I think it’s safe to say that if the stock market crashes within the next 2 years or so, that both Austrians and Keynesians (as well as MMTers) are going to say, “We told you so.”
Now I know very well the reasons I think that may happen. Look at the chart of the S&P 500–to me it looks like we are in the midst of our third bubble in 12 years. Especially this time around, the resurgence in the stock market is clearly due to the Fed’s extraordinary interventions. So if you’re like me and think creating $1.6 trillion in new base money doesn’t really “help,” then it won’t be a surprise at all if things come crashing down. (I’ve written elsewhere that if just emerge slowly out of this without any major hiccups, it would make me re-think my worldview.)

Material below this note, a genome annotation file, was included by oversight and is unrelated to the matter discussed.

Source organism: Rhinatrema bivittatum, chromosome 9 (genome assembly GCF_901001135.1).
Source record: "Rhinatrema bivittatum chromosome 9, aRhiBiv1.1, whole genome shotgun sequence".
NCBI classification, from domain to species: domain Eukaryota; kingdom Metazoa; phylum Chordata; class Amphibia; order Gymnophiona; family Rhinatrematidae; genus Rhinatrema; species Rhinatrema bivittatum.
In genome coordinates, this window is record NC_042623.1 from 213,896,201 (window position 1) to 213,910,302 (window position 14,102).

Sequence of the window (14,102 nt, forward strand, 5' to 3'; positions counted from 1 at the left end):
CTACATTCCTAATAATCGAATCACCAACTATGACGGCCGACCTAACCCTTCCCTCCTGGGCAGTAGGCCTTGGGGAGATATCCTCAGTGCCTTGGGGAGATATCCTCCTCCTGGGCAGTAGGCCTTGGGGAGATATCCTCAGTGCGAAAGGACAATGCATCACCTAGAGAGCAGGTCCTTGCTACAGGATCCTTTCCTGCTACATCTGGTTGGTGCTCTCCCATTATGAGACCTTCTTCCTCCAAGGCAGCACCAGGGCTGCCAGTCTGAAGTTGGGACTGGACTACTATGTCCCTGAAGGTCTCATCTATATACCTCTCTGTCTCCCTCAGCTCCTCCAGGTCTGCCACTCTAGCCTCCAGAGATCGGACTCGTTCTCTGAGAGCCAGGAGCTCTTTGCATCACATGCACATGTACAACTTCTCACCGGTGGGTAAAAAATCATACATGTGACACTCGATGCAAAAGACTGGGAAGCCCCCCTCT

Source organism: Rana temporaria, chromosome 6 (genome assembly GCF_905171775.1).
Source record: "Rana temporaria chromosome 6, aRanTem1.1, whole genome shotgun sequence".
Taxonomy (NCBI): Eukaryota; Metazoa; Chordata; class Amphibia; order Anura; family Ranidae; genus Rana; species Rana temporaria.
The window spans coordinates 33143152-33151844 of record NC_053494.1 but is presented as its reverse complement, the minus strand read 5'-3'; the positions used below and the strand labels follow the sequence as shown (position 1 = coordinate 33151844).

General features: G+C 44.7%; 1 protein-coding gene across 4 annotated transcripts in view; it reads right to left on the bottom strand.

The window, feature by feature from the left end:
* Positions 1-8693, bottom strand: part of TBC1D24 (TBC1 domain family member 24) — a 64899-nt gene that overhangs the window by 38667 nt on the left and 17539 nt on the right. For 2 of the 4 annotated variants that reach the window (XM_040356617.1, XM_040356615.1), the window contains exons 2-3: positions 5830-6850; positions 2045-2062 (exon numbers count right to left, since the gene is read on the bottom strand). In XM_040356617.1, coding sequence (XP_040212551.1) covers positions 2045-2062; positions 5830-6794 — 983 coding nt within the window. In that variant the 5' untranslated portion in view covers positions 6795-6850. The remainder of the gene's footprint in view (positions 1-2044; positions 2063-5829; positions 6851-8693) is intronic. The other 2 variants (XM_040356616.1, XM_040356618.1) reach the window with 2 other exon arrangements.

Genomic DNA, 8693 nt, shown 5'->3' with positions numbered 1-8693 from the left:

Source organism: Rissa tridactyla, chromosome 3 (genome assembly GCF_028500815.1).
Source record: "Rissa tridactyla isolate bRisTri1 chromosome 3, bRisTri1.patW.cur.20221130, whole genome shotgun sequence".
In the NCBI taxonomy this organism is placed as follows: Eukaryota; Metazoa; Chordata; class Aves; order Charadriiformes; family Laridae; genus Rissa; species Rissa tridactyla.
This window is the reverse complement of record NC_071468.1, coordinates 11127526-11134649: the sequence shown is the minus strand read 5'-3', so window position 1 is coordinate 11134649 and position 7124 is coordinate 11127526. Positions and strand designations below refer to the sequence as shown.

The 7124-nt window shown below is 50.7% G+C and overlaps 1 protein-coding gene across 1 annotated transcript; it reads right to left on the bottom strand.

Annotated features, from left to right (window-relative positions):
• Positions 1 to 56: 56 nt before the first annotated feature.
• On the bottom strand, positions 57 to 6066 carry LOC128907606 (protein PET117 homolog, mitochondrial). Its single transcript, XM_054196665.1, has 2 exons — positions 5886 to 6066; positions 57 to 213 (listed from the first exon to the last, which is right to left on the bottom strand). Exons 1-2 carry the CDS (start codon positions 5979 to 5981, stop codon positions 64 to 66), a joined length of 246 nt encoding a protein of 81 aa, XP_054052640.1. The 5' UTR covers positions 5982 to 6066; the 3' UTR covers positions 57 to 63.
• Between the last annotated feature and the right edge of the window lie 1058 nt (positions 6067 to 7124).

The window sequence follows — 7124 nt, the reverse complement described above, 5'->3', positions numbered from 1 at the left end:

It’s certainly true that Krugman and some other prominent Keynesians have personally been predicting bad times. But my question is: Does that actually follow from standard Keynesian models? I mean, is it the stimulus ending that is supposed to cause a double dip?
To take another example, what about the quasi-monetarists? If the problem is that there was a sudden surge in the demand to hold money, and wages are locked in to a certain growth rate, then that problem should ease over time, right?